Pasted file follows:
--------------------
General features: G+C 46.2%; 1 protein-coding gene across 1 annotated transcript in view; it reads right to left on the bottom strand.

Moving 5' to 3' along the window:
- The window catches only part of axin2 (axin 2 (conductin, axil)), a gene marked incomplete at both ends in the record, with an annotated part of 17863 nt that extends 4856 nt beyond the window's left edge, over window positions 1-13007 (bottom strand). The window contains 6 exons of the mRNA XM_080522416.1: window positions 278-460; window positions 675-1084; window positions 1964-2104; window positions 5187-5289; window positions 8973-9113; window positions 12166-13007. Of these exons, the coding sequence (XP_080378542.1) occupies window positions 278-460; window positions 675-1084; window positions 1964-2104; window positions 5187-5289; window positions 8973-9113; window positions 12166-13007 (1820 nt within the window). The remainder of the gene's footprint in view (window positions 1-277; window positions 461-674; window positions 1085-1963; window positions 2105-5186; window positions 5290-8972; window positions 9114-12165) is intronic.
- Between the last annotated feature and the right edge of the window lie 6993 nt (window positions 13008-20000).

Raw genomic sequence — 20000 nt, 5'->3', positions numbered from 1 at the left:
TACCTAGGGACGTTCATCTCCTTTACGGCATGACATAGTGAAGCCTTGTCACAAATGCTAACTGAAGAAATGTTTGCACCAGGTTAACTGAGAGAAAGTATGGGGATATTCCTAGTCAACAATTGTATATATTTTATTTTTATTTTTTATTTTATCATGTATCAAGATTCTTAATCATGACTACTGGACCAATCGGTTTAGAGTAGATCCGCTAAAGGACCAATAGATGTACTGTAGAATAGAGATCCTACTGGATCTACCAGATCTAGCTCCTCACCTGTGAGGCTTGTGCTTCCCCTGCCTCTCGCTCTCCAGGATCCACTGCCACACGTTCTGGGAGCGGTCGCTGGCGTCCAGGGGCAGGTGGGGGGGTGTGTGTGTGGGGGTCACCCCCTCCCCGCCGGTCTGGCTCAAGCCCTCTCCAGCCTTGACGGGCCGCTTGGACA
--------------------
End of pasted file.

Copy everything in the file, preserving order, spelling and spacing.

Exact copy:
General features: G+C 46.2%; 1 protein-coding gene across 1 annotated transcript in view; it reads right to left on the bottom strand.

Moving 5' to 3' along the window:
- The window catches only part of axin2 (axin 2 (conductin, axil)), a gene marked incomplete at both ends in the record, with an annotated part of 17863 nt that extends 4856 nt beyond the window's left edge, over window positions 1-13007 (bottom strand). The window contains 6 exons of the mRNA XM_080522416.1: window positions 278-460; window positions 675-1084; window positions 1964-2104; window positions 5187-5289; window positions 8973-9113; window positions 12166-13007. Of these exons, the coding sequence (XP_080378542.1) occupies window positions 278-460; window positions 675-1084; window positions 1964-2104; window positions 5187-5289; window positions 8973-9113; window positions 12166-13007 (1820 nt within the window). The remainder of the gene's footprint in view (window positions 1-277; window positions 461-674; window positions 1085-1963; window positions 2105-5186; window positions 5290-8972; window positions 9114-12165) is intronic.
- Between the last annotated feature and the right edge of the window lie 6993 nt (window positions 13008-20000).

Raw genomic sequence — 20000 nt, 5'->3', positions numbered from 1 at the left:
TACCTAGGGACGTTCATCTCCTTTACGGCATGACATAGTGAAGCCTTGTCACAAATGCTAACTGAAGAAATGTTTGCACCAGGTTAACTGAGAGAAAGTATGGGGATATTCCTAGTCAACAATTGTATATATTTTATTTTTATTTTTTATTTTATCATGTATCAAGATTCTTAATCATGACTACTGGACCAATCGGTTTAGAGTAGATCCGCTAAAGGACCAATAGATGTACTGTAGAATAGAGATCCTACTGGATCTACCAGATCTAGCTCCTCACCTGTGAGGCTTGTGCTTCCCCTGCCTCTCGCTCTCCAGGATCCACTGCCACACGTTCTGGGAGCGGTCGCTGGCGTCCAGGGGCAGGTGGGGGGGTGTGTGTGTGGGGGTCACCCCCTCCCCGCCGGTCTGGCTCAAGCCCTCTCCAGCCTTGACGGGCCGCTTGGACA